This is well demonstrated by the fate of the Rail Delivery Group. The creation of a group linking different parts of the industry in order to deliver savings was a key part of the McNulty recommendations. The RDG was duly formed soon after the publication of the report, but after a flurry of early activity it seems to have become little more than an internal talking shop with no powers to actually make any decisions. This must have come to ministers’ attention, as late last year it was decided that the RDG should merge with the Association of Train Operating Companies.

This was a very strange marriage which seems to have weakened both organisations. The very name RDG is completely incomprehensible to the general public and the remit of the organisation is very confusing. It lacks the powers to make railway companies do anything and, oddly, it does not even have the aim of implementing McNulty’s recommendations. Suggestions of the mass closure of ticket offices (apart from on London Underground which of course is completely separate) seem to have been quietly forgotten and the railway companies realise that with increasing numbers of passengers, staff cuts would affect performance and therefore their income.

Its membership, too, is limited to organisations which have a turnover of more than £100m. Even then it only includes passenger and freight operators plus Network Rail – a total of a dozen firms. It excludes engineering and rolling stock companies, which means that the very people who are actually investing private money into the industry have no say in the RDG. There is, therefore, considerable anger within the industry about this structure and therefore the RDG – and with it the McNulty report – seem to have become an irrelevance.

Are all the fears about major cuts in the industry unfounded? It seems so. Certainly Network Rail will continue to make savings under the new Control Period which is just starting, but these are related to the oversight by the Office of Rail Regulation, rather than McNulty. And the investment programme promised for the next five years, with a £37bn budget, represents a considerable increase on the previous Control Period that ended in March, which had a spend of around £31bn.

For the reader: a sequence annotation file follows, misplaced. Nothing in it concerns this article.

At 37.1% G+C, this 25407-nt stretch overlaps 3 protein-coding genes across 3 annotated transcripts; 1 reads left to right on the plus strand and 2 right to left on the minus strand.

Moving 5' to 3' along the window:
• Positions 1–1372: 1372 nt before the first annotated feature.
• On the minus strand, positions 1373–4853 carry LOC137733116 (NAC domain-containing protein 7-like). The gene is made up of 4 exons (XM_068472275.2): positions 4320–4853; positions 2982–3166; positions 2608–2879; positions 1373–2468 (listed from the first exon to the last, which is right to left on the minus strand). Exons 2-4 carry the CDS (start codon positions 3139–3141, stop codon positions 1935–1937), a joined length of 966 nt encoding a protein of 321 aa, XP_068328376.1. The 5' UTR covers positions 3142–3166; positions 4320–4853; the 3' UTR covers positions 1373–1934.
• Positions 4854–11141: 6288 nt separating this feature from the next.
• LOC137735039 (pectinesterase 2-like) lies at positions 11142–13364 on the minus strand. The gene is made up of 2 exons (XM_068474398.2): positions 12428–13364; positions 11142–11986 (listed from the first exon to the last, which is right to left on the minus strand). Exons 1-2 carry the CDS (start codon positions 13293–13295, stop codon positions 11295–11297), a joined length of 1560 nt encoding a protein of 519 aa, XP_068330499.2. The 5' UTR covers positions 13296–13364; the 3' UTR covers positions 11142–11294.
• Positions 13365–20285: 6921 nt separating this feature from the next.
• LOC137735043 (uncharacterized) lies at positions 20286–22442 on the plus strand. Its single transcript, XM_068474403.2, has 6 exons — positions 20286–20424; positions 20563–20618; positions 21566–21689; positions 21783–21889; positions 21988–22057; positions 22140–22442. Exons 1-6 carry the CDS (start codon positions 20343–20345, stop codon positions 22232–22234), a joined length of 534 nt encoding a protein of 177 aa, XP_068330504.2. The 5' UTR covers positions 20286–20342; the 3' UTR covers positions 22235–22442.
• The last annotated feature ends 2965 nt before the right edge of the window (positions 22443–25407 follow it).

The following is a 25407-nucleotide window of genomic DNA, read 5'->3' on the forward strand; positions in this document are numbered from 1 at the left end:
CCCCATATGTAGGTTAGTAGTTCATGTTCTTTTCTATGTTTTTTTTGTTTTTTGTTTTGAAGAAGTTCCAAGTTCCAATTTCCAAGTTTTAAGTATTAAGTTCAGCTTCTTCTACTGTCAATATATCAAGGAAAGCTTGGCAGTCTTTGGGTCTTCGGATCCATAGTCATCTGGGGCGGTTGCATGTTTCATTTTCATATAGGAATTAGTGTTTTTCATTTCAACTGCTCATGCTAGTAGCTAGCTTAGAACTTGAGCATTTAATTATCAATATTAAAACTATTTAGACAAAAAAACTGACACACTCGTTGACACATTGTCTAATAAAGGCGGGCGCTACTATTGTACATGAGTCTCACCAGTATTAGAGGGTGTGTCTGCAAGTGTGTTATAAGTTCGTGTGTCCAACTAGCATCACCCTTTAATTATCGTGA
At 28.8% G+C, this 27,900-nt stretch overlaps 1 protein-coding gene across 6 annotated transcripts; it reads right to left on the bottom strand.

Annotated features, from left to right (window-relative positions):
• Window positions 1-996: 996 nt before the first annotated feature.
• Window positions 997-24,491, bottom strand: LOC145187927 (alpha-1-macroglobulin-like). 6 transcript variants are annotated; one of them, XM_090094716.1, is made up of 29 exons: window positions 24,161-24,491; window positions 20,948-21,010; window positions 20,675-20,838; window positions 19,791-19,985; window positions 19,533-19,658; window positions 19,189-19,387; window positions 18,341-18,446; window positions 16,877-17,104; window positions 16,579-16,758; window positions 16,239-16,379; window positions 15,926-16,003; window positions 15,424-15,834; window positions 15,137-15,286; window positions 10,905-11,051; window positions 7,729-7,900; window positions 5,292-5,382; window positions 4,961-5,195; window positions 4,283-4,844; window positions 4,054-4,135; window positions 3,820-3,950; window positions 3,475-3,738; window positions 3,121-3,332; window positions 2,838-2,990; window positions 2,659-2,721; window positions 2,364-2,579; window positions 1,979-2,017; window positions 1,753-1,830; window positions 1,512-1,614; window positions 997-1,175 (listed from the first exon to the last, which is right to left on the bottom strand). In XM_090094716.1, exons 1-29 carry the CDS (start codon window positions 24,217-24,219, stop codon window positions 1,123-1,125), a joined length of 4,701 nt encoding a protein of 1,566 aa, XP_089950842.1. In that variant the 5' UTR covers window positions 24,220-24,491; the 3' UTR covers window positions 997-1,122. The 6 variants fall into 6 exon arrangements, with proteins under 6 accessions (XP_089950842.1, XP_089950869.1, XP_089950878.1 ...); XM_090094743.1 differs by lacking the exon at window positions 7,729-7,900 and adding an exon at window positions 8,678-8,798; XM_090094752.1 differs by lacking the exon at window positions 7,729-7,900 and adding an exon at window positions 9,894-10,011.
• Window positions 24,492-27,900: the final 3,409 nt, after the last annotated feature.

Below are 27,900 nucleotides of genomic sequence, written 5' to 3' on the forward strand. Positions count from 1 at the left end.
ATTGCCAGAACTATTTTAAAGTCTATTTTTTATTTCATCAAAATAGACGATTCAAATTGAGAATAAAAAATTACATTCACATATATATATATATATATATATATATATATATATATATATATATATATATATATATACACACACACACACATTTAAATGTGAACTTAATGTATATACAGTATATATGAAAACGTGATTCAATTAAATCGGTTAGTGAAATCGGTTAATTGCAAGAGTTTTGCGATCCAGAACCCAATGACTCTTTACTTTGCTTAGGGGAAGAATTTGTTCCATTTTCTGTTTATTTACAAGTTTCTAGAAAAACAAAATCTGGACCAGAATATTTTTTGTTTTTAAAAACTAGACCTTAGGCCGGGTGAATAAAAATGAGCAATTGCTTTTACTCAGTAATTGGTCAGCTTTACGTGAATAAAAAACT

Let me end on a neat irony. The Rail Executive is being created with the idea of eventually hiving it off from the Department – and confusingly it will be called the Rail Delivery Authority – with the intention of creating some sort of separate body, like the Highways Agency. One advantage of this, from the point of view of the Department, is that it will be able to hire people on salaries matching those of the people they negotiate franchises with. At the moment the train operators are often able to run rings round the civil servants because they can afford to hire the best brains – indeed, many of whom are former Department officials.

On the other hand, Network Rail is effectively being nationalised in September when its massive £30bn plus debt becomes part of general government borrowing. Ministers have already made clear that they intend to use their greater leverage over Network Rail to rein back on the huge bonuses which it pays to its executives. So we have one part of the railway governance structure being opened up so that higher salaries can be paid, while another part is coming under greater government control in order to ensure that executives do not earn what ministers consider are excessive amounts. You could not make it up.